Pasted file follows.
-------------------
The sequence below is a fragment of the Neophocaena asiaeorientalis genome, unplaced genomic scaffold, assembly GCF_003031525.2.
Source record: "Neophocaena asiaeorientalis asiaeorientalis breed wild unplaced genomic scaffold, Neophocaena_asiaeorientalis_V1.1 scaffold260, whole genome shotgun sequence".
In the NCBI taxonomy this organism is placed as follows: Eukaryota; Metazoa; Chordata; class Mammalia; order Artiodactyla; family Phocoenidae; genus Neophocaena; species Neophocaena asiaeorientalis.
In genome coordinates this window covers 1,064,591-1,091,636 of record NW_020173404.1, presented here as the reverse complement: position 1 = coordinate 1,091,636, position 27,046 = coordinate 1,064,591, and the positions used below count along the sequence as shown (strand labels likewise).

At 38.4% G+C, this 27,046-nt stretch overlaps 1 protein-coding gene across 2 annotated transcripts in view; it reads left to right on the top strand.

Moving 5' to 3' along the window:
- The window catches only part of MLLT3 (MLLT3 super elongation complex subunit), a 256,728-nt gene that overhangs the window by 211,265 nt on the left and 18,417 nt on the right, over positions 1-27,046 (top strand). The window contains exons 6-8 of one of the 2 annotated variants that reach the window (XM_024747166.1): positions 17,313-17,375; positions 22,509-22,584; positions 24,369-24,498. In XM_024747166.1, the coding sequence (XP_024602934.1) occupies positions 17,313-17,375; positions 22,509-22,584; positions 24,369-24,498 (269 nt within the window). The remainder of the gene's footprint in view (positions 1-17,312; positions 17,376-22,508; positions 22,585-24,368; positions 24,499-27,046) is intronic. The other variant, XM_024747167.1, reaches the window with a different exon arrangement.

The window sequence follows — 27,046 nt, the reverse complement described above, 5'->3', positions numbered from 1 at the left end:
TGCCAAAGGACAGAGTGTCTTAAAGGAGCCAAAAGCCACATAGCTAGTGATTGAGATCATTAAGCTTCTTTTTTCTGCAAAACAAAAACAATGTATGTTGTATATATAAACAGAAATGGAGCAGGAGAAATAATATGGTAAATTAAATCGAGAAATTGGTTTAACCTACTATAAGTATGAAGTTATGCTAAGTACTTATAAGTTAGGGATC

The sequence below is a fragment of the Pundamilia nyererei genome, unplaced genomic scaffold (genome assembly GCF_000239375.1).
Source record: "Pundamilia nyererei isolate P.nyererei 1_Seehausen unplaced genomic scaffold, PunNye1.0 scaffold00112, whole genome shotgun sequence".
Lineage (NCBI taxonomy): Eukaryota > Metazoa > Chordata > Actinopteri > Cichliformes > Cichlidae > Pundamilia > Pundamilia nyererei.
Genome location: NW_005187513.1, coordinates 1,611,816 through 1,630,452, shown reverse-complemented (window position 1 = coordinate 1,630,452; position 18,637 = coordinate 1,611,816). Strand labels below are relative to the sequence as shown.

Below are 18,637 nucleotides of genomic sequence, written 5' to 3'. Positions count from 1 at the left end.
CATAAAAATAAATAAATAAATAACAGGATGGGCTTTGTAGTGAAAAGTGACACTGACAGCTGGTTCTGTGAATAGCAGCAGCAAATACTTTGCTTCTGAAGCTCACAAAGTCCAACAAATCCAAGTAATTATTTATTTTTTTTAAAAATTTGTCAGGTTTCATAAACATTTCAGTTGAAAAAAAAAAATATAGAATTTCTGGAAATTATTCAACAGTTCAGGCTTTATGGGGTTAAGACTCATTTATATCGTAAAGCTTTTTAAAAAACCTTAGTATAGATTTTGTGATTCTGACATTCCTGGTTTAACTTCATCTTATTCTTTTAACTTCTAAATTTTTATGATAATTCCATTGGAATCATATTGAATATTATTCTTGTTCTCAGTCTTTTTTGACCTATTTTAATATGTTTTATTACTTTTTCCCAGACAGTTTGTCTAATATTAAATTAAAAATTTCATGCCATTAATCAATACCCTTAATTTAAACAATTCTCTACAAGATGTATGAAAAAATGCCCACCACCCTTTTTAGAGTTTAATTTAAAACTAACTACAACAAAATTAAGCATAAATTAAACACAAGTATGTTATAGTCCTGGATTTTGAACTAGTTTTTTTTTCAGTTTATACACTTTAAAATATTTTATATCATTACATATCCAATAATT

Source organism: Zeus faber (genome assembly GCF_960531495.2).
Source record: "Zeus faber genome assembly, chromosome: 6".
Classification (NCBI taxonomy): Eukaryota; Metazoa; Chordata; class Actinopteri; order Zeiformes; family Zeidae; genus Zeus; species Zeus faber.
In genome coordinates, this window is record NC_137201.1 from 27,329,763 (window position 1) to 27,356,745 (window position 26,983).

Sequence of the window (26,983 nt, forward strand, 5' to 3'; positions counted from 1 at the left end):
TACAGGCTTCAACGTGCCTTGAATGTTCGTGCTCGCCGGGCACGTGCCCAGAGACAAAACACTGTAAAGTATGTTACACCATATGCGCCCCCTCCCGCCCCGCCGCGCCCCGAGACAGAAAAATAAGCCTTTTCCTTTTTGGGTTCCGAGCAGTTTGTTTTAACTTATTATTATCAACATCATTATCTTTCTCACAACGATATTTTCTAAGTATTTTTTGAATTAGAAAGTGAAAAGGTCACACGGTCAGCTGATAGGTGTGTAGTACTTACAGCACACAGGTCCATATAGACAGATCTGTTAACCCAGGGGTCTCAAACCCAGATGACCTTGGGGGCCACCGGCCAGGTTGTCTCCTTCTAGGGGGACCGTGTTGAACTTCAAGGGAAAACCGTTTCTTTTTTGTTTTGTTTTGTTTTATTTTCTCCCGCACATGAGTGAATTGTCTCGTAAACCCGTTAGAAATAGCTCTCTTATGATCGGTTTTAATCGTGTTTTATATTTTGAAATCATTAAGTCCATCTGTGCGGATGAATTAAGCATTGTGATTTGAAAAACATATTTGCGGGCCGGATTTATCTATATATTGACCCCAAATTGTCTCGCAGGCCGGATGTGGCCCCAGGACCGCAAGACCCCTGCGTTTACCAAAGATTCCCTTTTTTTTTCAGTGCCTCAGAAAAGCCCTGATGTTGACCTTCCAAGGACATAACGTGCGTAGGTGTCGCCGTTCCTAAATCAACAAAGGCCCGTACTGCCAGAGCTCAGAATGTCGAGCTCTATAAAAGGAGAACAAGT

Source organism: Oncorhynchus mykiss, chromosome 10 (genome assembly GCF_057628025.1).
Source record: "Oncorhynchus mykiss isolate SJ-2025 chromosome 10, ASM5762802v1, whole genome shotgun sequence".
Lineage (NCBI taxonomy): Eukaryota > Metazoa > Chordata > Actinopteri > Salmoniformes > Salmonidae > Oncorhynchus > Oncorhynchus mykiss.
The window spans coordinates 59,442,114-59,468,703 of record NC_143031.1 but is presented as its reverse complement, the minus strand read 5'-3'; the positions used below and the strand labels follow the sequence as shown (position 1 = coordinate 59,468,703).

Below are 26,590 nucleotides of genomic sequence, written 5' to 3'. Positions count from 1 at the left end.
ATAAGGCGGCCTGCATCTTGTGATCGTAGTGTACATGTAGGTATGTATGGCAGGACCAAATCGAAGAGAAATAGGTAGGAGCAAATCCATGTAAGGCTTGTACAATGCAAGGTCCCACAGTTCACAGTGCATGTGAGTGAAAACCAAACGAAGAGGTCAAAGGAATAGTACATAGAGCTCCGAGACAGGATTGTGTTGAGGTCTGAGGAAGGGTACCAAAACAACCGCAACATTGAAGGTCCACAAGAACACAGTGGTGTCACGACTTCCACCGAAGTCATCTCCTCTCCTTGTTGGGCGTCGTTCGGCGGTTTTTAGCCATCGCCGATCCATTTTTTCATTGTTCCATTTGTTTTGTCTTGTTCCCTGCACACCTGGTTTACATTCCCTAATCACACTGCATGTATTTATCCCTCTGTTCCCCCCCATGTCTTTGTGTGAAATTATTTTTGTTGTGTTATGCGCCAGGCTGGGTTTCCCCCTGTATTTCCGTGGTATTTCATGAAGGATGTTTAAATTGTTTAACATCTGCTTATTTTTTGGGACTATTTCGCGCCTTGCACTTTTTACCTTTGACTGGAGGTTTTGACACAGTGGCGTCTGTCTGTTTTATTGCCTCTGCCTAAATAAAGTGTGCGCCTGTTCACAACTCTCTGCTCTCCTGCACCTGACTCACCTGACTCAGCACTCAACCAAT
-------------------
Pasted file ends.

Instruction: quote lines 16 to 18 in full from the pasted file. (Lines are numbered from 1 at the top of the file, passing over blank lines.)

Source organism: Zeus faber (genome assembly GCF_960531495.2).
Source record: "Zeus faber genome assembly, chromosome: 6".
Classification (NCBI taxonomy): Eukaryota; Metazoa; Chordata; class Actinopteri; order Zeiformes; family Zeidae; genus Zeus; species Zeus faber.